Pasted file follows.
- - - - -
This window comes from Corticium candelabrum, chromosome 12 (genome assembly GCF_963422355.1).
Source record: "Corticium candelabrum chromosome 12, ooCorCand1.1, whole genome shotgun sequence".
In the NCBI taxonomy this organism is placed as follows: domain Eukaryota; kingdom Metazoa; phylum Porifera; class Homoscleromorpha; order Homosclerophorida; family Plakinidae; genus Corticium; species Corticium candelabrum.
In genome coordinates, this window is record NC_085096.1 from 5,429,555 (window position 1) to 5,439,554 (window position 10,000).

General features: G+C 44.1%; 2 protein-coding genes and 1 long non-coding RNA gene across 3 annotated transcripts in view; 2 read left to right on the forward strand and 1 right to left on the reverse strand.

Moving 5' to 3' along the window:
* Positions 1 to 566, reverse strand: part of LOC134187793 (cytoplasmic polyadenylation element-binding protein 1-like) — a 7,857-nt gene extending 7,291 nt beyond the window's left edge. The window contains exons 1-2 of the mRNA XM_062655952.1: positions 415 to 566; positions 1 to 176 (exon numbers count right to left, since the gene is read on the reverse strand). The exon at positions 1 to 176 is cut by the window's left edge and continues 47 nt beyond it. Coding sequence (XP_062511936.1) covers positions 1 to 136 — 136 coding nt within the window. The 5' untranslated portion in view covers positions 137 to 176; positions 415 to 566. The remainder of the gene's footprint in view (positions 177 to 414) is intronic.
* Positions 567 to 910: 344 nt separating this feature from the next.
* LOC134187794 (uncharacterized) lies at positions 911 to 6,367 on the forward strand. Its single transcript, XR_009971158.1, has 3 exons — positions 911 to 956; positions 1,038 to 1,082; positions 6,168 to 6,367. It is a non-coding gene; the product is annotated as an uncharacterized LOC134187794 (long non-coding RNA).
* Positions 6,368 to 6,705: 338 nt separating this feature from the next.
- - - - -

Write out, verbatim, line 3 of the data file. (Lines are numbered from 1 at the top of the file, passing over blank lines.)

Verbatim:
In the NCBI taxonomy this organism is placed as follows: domain Eukaryota; kingdom Metazoa; phylum Porifera; class Homoscleromorpha; order Homosclerophorida; family Plakinidae; genus Corticium; species Corticium candelabrum.